December 19, 2009 at 3:07 PM  
Blogger Canadian Eh! said...

Jenna,
Jump right on in and start eating locally and humanely raised meat that is the best we can do. You are very right that we do vote with are dollars, it all starts with baby steps and know with a lot of people getting on boardthe movment will have that snowball effect we are looking for. And one day we will win.

I like that song,
Losing my religion (R.E.M.)

Come on over anytime you like for coffee and some go conversion with me and the family, your always welcome.

Again keep up the good writing,
Always looking forward to reading what you have writen.

Glenn

December 19, 2009 at 3:09 PM  
Blogger lime said...

you make a lot of sense. my middle daughter was a vegetarian for two years on ethical grounds but my husband and two other children are hunters....for meat, not trophy. accommodating each other in the same house for that period of time our vegetarian daughter eventually decided she could eat the meat we hunted in good conscience and we have considered a little more where our other sources of meat originate.

i think your decision is based on a sound desire for dialogue over dogma and i applaud it.

December 19, 2009 at 3:11 PM  
Blogger Sarah said...

I've been vegan for six years now and have come to a similar situation. I want to support the local farms (though Arizona is not known for farming) and I want to become self-reliant. For me, going vegan was not about the animals, but rather about my personal health. Mad cow disease still scares the bejeezus out of me, and I doubt I'll ever be able to eat another cow product again. But! I can see myself eating healthfully raised chickens, ducks, geese, turkeys, goats, sheep, et cetera. It's a huge decision and don't worry about making the 'right' one. Whatever makes you feel good about yourself is the right one for you. I know within the next two years I'll be adding eggs back into my diet, but I'm not going to force myself to add them now, because I'm not comfortable with that action yet.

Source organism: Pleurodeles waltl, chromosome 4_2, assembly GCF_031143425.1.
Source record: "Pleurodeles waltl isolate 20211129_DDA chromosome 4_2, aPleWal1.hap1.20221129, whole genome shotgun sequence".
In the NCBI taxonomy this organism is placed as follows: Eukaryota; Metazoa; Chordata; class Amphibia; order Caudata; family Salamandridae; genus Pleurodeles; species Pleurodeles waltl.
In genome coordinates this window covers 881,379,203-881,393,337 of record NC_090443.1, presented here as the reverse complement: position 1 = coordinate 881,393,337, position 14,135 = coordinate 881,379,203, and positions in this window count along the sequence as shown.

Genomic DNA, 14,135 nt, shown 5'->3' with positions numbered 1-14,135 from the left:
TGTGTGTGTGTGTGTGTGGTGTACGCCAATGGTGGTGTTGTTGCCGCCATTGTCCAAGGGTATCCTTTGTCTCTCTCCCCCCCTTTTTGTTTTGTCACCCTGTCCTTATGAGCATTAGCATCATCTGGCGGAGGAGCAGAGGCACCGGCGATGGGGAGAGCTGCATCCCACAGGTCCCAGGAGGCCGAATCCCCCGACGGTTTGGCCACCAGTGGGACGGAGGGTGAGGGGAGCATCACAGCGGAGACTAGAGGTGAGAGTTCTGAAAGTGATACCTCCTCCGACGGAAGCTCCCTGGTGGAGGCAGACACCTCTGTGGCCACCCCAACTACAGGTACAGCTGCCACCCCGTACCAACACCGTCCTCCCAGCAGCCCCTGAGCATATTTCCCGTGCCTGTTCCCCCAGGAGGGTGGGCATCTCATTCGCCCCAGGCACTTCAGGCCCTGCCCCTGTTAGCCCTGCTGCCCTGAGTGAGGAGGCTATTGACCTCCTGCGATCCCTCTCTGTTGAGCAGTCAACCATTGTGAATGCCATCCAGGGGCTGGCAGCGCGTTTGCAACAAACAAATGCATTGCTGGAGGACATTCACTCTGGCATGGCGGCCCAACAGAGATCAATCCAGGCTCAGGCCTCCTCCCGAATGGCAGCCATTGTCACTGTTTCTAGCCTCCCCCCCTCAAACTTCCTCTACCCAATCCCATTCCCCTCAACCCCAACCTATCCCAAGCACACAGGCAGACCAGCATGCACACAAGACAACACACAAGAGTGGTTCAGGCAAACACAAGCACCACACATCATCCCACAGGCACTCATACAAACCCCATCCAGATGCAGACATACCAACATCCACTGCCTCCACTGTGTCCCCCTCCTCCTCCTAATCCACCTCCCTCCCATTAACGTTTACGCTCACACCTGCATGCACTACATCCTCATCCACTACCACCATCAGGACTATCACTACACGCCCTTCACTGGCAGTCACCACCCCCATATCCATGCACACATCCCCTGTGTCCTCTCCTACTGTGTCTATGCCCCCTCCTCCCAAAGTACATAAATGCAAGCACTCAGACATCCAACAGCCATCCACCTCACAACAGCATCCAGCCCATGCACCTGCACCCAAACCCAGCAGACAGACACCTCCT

I made a deal with my family that if they bought a organically, happily raised goose for Christmas dinner, I would take part in eating it (as much as I can. It may end up being only a bite, though.) My family is very aware of the world's situation, and we take great pains to prepare ourselves for the worst. We have two generations living together now; it's more financially and ecologically friendly. My fiance and I live with my parents and three siblings. We have three incomes right now, as most of us are in college, and we all help out when needed.

Take baby steps, and know that you are not alone in transitioning from a non-meat lifestyle to a meat-included one. :D You have fewer steps to go than I do!

December 19, 2009 at 3:22 PM  
Blogger bellananda said...

although i don't usually, i feel that i must respond to this post -- because i'm in the same boat.

i became a vegetarian back in 2000, after (like you) learning about the CAFO system which caused the mad cow disease and hoof-and-mouth disease outbreaks all over europe and the U.S. (just as i was planning an excursion to the european countryside and it was being closed to visitors). the more i read about the industrial meat system in our country, the more ill it made me feel, so i opted out and went veg. and i bought tofu and who-knows-what-all imported to kansas from who-knows-where.